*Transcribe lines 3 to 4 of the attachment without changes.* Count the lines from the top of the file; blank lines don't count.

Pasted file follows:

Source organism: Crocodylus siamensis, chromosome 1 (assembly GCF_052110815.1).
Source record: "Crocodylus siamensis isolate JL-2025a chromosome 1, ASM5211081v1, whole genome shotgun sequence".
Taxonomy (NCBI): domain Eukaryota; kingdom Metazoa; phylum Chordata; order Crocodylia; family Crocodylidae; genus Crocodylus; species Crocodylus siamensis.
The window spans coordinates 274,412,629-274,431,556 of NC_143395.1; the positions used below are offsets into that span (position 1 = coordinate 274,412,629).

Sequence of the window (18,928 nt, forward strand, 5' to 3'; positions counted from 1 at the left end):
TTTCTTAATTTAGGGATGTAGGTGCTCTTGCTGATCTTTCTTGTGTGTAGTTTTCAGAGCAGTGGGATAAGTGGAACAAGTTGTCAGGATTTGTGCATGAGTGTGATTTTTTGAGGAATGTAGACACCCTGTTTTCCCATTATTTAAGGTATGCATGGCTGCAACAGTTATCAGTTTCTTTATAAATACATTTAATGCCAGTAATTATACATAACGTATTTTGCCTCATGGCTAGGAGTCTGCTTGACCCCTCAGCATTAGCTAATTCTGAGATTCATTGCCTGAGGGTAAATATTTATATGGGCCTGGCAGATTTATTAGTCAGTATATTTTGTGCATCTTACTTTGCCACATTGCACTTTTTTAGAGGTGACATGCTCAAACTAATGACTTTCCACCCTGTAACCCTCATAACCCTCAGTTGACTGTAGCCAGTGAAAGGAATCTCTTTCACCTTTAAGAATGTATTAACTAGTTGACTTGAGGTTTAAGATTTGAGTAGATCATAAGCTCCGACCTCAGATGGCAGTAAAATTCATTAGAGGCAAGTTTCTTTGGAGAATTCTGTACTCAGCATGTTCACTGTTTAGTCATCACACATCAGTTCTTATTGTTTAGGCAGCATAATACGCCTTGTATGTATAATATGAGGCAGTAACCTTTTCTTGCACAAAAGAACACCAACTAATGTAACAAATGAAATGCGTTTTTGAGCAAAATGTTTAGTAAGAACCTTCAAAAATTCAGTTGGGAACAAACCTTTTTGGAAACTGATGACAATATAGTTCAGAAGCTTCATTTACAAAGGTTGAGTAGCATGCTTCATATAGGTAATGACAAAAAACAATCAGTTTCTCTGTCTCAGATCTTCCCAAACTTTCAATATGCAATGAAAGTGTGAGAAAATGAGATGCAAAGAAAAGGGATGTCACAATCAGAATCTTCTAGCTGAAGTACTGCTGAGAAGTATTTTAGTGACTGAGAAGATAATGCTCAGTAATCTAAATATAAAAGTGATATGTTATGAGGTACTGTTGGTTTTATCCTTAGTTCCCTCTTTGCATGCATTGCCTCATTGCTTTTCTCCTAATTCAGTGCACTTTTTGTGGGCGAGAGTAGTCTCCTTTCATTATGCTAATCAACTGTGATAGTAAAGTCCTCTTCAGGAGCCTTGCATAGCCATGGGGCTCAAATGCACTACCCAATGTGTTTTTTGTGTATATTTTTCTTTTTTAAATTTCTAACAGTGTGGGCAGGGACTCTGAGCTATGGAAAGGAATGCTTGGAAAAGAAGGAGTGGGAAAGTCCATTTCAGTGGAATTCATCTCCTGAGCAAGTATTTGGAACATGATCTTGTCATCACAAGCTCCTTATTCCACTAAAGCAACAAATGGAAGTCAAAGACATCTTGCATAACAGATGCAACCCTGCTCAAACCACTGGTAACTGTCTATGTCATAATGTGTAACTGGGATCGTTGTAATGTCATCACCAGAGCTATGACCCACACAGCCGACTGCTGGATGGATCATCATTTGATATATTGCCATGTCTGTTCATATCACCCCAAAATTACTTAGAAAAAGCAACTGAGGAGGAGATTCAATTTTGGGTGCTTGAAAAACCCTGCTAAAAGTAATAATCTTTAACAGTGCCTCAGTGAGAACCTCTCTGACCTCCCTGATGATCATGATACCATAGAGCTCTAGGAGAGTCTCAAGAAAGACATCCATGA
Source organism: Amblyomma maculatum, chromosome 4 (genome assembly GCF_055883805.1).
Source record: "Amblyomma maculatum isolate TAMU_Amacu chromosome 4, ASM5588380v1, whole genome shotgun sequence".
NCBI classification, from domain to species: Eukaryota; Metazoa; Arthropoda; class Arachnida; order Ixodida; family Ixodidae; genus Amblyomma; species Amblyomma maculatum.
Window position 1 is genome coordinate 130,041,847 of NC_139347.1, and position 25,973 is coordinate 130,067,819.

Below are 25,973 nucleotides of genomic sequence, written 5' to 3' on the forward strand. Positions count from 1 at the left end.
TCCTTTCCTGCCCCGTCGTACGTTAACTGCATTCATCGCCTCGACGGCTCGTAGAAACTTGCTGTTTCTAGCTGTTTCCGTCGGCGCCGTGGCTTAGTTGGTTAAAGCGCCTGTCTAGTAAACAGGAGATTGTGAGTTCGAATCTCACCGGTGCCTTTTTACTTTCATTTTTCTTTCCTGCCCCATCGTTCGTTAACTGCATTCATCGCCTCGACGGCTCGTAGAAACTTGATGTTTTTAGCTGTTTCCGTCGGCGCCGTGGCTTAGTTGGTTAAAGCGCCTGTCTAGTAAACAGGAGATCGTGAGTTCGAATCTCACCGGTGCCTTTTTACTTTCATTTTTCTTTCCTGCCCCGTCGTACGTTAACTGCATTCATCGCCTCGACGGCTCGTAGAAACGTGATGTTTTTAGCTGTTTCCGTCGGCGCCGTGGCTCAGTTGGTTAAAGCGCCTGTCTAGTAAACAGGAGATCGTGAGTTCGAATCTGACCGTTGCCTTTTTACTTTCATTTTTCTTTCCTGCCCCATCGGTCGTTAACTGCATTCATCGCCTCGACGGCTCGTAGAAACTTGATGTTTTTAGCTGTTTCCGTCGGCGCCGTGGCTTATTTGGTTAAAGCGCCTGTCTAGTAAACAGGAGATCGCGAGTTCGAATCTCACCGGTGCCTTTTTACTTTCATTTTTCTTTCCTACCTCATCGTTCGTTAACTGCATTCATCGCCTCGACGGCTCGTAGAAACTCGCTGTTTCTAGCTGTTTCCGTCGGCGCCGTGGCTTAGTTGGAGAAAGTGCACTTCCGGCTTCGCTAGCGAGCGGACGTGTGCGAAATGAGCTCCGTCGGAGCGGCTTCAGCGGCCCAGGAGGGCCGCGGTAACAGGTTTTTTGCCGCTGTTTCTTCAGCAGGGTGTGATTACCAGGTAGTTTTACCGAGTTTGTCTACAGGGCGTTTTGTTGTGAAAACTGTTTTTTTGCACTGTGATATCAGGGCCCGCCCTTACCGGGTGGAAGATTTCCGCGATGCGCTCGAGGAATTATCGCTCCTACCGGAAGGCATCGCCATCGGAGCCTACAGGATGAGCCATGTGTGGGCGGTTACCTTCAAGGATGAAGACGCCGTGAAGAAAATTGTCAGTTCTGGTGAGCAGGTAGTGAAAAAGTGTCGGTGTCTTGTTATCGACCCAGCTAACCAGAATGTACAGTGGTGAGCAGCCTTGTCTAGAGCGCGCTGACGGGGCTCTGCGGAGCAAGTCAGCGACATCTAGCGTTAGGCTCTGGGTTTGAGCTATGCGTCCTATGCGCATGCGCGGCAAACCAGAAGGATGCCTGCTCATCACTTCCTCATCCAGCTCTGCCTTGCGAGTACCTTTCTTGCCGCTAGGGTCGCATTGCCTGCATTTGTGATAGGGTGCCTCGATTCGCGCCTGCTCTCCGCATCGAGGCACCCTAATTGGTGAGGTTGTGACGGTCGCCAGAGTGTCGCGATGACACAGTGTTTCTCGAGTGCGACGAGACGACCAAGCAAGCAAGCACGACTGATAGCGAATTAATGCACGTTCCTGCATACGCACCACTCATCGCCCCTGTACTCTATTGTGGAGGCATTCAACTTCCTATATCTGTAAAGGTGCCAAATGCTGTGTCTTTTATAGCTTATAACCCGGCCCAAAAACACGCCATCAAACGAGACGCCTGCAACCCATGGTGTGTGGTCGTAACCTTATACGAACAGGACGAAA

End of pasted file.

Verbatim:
Taxonomy (NCBI): domain Eukaryota; kingdom Metazoa; phylum Chordata; order Crocodylia; family Crocodylidae; genus Crocodylus; species Crocodylus siamensis.
The window spans coordinates 274,412,629-274,431,556 of NC_143395.1; the positions used below are offsets into that span (position 1 = coordinate 274,412,629).